It’s hard to bear

Oct 4, 2013Heal from the past


Have you ever had days when you feel the weight of stories? Where you hear too many awful things people do to each other and wonder where is God and why doesn’t He just fix this mess of a world? My month’s been that way. Sometimes I want to pull my hair out. Other times, cry. And the heaviness of very real stories bends my shoulders.

It should not be–these stories of abuse.

People should not worship money and discard people.

They should not satisfy their sexual urges with the vulnerable, helpless and unsuspecting.

They should not defraud the weak because they see the weak as a source of easy income.

They should not leave families.

Hearing the stories, whether they be face to face or on the news or through an email, nearly breaks me. I feel responsible, somehow, to fix, to make right, to bring justice. And all the while my shoulders simultaneously sag and tense. Sag from the enormity of the abuse. Tense from my inability to right the wrongs.

I talked to my husband about it all last night, and tears came. “This is wrong,” I said. “Maybe God put me here to stand up for people who can’t find their voices. Maybe I’m supposed to be one of the ones who says, ‘No more!'” Maybe.

Or maybe I’ll just cocoon myself away, rocking under the weight of stories, immobilized by sadness.

I can’t do this.

Not in myself. Not by my supposed strength. I’m weak. I’m needy. I’m helpless to fix the mess, the pain, the anguish.

In times like these, I either run to Jesus or I run away. This blog post is my attempt to run toward Jesus. With honesty. With frailty. With so little to offer except my willingness.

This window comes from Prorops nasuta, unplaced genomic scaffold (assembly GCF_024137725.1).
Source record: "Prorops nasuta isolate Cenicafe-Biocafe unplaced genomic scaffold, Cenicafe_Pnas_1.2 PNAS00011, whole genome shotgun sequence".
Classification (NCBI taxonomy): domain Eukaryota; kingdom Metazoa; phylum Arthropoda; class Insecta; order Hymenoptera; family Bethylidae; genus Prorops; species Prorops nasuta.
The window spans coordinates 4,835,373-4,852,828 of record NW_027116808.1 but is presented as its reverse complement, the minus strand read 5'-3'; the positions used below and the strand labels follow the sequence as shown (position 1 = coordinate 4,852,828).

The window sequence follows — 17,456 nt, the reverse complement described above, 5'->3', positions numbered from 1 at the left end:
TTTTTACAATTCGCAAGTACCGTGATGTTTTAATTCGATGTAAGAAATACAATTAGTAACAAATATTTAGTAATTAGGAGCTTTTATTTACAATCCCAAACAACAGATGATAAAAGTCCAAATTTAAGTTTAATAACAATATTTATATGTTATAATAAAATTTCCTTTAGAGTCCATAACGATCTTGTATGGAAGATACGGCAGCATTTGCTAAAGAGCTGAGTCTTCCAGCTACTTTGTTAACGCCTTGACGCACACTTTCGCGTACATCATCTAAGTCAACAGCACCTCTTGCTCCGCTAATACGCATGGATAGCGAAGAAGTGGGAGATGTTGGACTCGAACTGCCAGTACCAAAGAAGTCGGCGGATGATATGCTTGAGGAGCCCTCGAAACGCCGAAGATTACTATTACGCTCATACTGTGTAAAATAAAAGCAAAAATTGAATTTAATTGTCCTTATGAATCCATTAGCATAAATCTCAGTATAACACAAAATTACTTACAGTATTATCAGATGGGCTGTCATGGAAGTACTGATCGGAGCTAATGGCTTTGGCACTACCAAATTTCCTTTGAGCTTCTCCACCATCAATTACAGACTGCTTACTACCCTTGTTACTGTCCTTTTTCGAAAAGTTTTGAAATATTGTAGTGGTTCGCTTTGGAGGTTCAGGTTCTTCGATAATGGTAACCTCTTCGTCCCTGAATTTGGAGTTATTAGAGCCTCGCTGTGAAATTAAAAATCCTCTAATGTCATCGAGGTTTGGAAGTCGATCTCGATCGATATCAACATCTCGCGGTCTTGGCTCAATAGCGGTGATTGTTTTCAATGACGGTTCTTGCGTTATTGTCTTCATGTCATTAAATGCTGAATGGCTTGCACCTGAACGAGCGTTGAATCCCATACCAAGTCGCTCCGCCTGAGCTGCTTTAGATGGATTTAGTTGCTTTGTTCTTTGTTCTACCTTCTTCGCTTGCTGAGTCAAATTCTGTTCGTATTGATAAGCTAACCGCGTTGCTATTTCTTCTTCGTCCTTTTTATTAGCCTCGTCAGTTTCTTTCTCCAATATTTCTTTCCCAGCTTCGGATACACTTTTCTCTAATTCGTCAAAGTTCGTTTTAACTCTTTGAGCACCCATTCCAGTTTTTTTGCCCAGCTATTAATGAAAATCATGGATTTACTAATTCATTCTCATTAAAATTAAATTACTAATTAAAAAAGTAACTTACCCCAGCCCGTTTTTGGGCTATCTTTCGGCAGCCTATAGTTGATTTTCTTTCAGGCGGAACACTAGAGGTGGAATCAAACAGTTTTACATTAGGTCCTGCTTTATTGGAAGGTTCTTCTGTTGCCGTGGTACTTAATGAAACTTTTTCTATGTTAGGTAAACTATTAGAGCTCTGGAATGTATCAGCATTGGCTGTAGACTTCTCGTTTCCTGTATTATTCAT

I think of Jesus on that cross, how He bore the weight of all the sad stories. He is the sin bearer and the pain bearer, shouldering the sins committed against and the damage the sins created. He took the evil, the mocking, the jeering, the abuse–for me. For you.

It may not seem like life is fair.

It may not seem like justice will ever prevail.

For the sexually abused who share their stories and are dismissed or not believed or ridiculed or silenced or told to “get over it.”

For the spouse in an abusive marriage, not knowing where to turn, lacking volition because of years of psychological and physical torment.

For the child wanting to be wanted, yet abandoned.

For the trafficked victim, enslaved and without hope or a voice.

For the one who’s been stolen from, defrauded, perpetrated against.

There aren’t simple happy-clappy answers to these issues. You can’t put a Christian cliche band-aid on them and hope people will just become suddenly resilient. What has been stolen takes years to find renewal, redemption. Undoing all the taking takes time.

Which is where we come in.

By the strength of Jesus, we choose to light up that which has been lurking in the dark. We decide to no longer let these atrocities happen on our watch. We choose to shoulder the pain of the one who cries that she can’t “get over it.” We listen. We pray. We advocate. We stand in the gap between pat answers and genuine help. Not as vigilantes, but as fellow sufferers.

And when we get overwhelmed and tired, and the stories weigh heavily, we gently hand them to Jesus for safekeeping, remembering that He is the One who sees it all, and will someday right the wrongs.

I’m writing this so late at night. The house is silent. Another email slips through to me–another weighty story, and even blame that I seem to be okay while others suffer. I take it in. I feel its heaviness as I type in the dark. I try not to cry.

I’m one small person on a big, big planet, simply wanting to say this: you are not alone. I’m not sure if that’s enough. But it’s what I have right now.